DDTr is very toxic to larvae and adults of the spruce budworm.
This material apparently acts primarily as a contact Insecticide a-ad continues to be effective over a long period of time. In contrast to most c ontact insecticides, it is not necessary that the spray liquid come in direct contact with the insects at the time of application, for as long as the residue remains on the trees it will kill budworm larvae or moths that may come in contact with it. This is very important, because it means that the period during which sprayIng can be done effectively is much longer than with other insecticides.

The tests conducted in 1944 indicate that the best results,
especially on pine, will be obtained by spraying Just before the overwintered larvae leave hibernation. It is believed that, where largescale operations are to be undertaken, spraying should be begun at least 2 or 3 weeks before the larvae become active. In all earlyseason spraying special attention should be given to directing the spray stream at the trunks and larger branches so as to cover the bark thoroughly. The overwintered larvae will then come in contact with the DDT when they crawl over the bark surface after leaving hibernation and before reaching the old needles or new buds. Spraying can be continued throughout the larval feeding period, at least on the firs and spruces.. although trees thus sprayed will of course be at least partially defoliated. DDT applied after the feeding period and before the moths have laid eggs,, or at least before the eggs have hatched, appears to reduce the Infestation for the next year, but further observations are needed on this point.

It is possible that sufficient residue remains on trees sprayed. early in the season to prevent oviposition or to reduce the number of eggs deposited by moths migrating into the sprayed area. If eggs are deposited on such trees, the larvae hatching from them my be killed while searching for suitable places in which to spin their hibernacula. If either of these possibilities proves to be true, it will mean that one application will protect trees for two seasons, thus greatly reducing the cost of control.


It is believed that 1 pound of DDYT per 100 galtlons of water,. or about 5 pounds per acre., will prove most satisfactory where a power sprayer is used, although 1/2 pound per 100 gallons will give almost as good control under favorable conditions and may be sufficient where it is only necessary to reduce defoliat ion enpugh to 'prevent serious injury to the trees. The lover rate may not be sufficient to allow for weathering in seasons of frequent rainfall. The cost of the insecticide isa relatively small part of the total cost of a spraying operation, and if the material is freely available it is better to use enough to insure effective results.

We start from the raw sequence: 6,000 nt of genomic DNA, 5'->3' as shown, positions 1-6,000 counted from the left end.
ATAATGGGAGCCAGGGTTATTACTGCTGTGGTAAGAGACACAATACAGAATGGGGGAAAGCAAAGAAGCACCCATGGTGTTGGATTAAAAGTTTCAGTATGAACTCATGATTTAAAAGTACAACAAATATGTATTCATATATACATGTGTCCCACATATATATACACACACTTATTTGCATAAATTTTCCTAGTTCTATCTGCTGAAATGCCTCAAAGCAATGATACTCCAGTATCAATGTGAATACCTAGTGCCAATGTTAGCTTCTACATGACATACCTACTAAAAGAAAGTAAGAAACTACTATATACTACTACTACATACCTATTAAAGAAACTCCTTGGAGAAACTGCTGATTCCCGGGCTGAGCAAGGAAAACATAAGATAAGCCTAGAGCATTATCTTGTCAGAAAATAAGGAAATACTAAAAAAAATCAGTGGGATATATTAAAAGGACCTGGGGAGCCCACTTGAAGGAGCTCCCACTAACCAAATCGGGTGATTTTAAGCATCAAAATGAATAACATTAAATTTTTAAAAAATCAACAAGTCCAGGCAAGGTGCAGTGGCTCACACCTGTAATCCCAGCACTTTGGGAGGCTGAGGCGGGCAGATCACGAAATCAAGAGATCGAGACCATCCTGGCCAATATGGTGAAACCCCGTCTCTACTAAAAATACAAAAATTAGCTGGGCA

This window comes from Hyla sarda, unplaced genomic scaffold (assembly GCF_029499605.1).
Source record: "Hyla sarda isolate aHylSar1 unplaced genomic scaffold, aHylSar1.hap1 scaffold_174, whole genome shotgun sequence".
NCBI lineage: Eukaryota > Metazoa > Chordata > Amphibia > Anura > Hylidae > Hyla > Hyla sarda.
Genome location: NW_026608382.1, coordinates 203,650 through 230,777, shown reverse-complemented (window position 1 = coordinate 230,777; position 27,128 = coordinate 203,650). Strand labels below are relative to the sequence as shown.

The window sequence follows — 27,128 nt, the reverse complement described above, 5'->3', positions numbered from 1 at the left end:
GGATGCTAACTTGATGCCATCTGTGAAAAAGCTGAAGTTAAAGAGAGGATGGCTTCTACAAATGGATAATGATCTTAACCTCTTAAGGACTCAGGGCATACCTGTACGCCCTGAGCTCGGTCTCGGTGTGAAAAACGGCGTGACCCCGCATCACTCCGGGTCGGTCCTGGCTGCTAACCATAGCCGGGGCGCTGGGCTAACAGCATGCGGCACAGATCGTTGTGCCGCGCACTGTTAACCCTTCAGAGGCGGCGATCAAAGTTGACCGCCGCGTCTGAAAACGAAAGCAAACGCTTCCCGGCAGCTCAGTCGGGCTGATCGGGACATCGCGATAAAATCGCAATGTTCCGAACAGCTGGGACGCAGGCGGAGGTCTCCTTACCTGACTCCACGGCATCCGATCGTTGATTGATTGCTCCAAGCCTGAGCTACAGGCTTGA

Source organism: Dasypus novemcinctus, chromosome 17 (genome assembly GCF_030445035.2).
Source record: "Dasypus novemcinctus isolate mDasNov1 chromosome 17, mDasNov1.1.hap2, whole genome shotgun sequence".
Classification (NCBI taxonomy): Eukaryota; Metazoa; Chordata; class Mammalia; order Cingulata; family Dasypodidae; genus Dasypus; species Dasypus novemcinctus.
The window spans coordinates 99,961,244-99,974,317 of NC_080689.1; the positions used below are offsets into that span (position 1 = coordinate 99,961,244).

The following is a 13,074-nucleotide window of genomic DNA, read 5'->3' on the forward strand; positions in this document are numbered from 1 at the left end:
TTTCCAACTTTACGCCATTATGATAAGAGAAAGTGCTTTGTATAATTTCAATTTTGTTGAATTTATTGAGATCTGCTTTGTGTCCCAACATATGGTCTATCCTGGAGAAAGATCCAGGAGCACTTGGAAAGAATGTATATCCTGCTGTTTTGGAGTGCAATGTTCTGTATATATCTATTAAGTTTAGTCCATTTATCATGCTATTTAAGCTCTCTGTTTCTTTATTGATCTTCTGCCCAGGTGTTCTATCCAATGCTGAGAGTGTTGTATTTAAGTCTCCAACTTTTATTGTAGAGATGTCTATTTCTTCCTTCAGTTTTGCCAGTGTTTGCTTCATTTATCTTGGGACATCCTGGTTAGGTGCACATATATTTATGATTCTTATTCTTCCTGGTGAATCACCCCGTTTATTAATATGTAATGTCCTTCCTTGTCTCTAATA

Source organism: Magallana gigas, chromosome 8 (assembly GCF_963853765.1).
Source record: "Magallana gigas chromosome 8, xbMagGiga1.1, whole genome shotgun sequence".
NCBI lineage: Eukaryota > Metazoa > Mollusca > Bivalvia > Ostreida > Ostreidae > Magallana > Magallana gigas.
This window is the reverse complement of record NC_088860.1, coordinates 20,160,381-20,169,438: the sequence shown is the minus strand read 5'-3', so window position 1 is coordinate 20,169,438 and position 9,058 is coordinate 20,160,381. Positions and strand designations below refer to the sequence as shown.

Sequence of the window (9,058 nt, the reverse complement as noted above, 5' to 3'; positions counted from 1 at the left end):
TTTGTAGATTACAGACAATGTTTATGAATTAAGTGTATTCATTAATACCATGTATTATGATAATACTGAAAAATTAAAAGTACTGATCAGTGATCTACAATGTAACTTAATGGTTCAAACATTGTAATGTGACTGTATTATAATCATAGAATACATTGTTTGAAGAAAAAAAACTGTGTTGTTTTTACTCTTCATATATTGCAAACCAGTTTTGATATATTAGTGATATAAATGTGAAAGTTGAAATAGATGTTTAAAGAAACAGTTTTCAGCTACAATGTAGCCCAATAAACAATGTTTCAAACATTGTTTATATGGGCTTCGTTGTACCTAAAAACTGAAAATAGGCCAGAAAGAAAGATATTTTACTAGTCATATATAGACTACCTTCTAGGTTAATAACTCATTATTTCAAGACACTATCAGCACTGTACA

A derris-pyrethrum. mixture is very effective against partly grown larvae but is impractical for use in large-scale control operations because of excessive costs.


In an effort to develop an effective method of controlling the
spruce budworm. (Ach fumiferana (Clem..)) on areas of special value,.
several tests were made in the vicinity of Estes Park, Colo., in cooperation with other government agencies. A series of plots were sprayed with a large power sprayer. DDT~ (l-trichloro-2,2-bis(p-chloe rophenyl)ethane) proved to be far superior to lead arsenate. When applied at concentrations of 1/2 pound or more per 100 gallons of water, or at a dosage of about 2 1/2 pounds or more per acre, this material caused almost complete mortality of the budworm larvae on the firs and spruces. Control was not quite so complete on ponderosa pine, but it is possible that further tests with reference to prcop,-. timing of the spray application may give the desired results.

The DDr was effective when applied either as a very fine suspension produced by dissolving the DJXP in hot isopropyl alcohol and then pouring the hot solution into the spray tank containing water,. or as an emulsion produced by dissolving the DDT] in hot linseed oil and adding an emulsifier before pouring the solution into the spray tank. Best results were obtained by spraying just before the overwintered larvae left their hibernacula, although applications made later during the larval feeding period gave satisfactory control. Adult moths were also readily killed by the DDT spray.